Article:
The Women’s Leadership Program (WLP) at Allison+Partners is a career development program focused on women-specific leadership development topics and activities to enable its staffers to reach their full potential. The goal of this program is to improve leadership skills at Allison+Partners and is open to both men and women. The program includes quarterly speaker sessions with a female leader outside of the company, as well as a group mentorship program that brings together senior Allison+Partner female leaders with small groups to discuss a specific leadership topic.
One of our most recent sessions focused on how to better promote diversity in the workplace and create more opportunities for women of all backgrounds, races, ages, and sexual orientations to have a seat at the table. Following our guest speaker Natasha Bowman’s webinar “Being a Woman of Color in the Workplace,” each mentor/mentee session in the program held breakout discussions on diversity, allyship, challenges and stereotypes that we have faced in our careers.
With varied backgrounds and experiences, our amazing A+P mentors have so much insight to share on these topics -- each woman has faced her own unique challenges, and come out stronger because of them. Here are a few key insights and tips coming out of those breakout sessions:
- Move away from evaluating“culture fit” when recruiting new talent. Instead, focus on the candidate's qualities and hard skills appropriate for the role, bring in diverse interviewers and interviewees and incorporate a more structured process for interviews.
- Exceptional allyship is about empowerment. It’s not just about advocating for others, but coaching them on how to speak up for themselves too. Listening is also critical to being a good ally - you need to truly hear different perspectives, not just prepare to refute or respond. Pay attention and course-correct immediately if you’ve shown unintentional or unconscious bias.
- Stereotypes around strong women is an ongoing issue. Many women feel the need to adapt different parts of their personalities in the workplace to earn a seat at the table. This can be anything from speaking at a higher volume, being more assertive with opinions during meetings or altering our body language. We have the difficult job of customizing how we present ourselves depending on who we’re engaging with -- male or female managers, peers, direct reports, clients, etc. Misconceptions about what being a strong woman means are perpetuated in pop culture, workplaces and more, and we’re tasked with challenging and disrupting them on a daily basis.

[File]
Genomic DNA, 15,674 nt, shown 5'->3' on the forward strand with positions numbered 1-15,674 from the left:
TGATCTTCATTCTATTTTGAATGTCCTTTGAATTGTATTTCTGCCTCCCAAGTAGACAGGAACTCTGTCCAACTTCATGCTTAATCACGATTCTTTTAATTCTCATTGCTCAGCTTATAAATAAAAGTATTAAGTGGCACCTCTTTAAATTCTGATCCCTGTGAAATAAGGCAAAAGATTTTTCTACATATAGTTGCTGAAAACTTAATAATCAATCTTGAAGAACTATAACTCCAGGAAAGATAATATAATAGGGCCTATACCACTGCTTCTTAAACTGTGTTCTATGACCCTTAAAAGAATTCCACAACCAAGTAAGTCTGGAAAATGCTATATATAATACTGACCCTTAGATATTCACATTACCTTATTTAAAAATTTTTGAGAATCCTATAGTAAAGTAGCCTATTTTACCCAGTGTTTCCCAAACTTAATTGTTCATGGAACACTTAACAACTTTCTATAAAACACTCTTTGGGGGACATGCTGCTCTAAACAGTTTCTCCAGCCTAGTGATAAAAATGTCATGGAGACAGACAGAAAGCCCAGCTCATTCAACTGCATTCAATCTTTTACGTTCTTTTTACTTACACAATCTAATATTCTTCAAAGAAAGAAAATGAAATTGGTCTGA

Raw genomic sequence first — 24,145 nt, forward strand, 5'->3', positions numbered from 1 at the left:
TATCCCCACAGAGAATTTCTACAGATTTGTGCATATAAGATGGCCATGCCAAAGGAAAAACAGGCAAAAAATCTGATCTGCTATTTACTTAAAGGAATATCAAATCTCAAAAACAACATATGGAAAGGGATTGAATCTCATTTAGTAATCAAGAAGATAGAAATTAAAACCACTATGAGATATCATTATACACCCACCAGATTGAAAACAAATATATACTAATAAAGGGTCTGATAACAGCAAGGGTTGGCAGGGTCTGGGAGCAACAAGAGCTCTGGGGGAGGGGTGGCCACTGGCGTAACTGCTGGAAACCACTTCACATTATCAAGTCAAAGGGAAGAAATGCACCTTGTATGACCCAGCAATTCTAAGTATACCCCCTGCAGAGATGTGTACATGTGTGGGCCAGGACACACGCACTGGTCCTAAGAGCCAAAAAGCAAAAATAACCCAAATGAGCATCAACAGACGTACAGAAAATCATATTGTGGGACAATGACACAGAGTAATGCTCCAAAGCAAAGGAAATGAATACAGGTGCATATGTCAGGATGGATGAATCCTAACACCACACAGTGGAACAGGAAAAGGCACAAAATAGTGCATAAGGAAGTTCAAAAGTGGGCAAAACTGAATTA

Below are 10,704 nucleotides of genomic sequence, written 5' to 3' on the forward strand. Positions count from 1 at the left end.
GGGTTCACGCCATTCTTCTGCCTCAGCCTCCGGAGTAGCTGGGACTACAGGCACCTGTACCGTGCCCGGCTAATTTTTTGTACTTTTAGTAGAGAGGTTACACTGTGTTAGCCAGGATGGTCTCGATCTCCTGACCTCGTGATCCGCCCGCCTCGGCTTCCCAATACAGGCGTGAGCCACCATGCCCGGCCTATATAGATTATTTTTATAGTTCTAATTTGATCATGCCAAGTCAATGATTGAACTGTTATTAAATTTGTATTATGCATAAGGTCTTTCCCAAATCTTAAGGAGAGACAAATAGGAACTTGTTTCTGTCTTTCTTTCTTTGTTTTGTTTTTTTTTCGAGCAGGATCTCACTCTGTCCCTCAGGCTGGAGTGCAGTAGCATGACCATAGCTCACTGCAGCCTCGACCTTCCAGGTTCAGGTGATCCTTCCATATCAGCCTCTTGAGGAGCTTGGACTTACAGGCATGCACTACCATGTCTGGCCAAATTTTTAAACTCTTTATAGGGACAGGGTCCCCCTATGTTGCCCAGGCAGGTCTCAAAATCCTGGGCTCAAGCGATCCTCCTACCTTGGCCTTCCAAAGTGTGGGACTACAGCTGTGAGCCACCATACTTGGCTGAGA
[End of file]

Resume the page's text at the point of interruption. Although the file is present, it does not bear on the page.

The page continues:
- Look for ways to build meaningful connections. Connection builds empathy and empathy helps us understand one another on a deeper, more personal level. Empathy also helps us consider how our individual privileges shape our unconscious biases. Consider starting meetings with ice breakers and more casual conversation. Prioritize coffee meetings--this can be virtual--in which you take the time to understand your colleagues’ ambitions, passions and challenges. The better we can empathize with one another, the stronger our teams will be.
These initial discussions and takeaways are just the tip of the iceberg, but having group mentorship sessions to regularly have these open conversations has been incredibly helpful. Connecting with others across the agency on a deeper level exposes participants to a wider range of potential career paths, diverse insights on topics that matter to us and actionable tips for growing as both A+P employees and as women in the workforce.
The Women’s Leadership Program Content Committee manages all things content for the agency-wide initiative. This includes sharing inspiring or thought-provoking articles, podcasts and videos with members of the program, organizing discussions around this content and more. Members of the committee include Molly Luby, Lauren Bayse, Kelly Kenney, Rachel Busch and Taylor Rearick.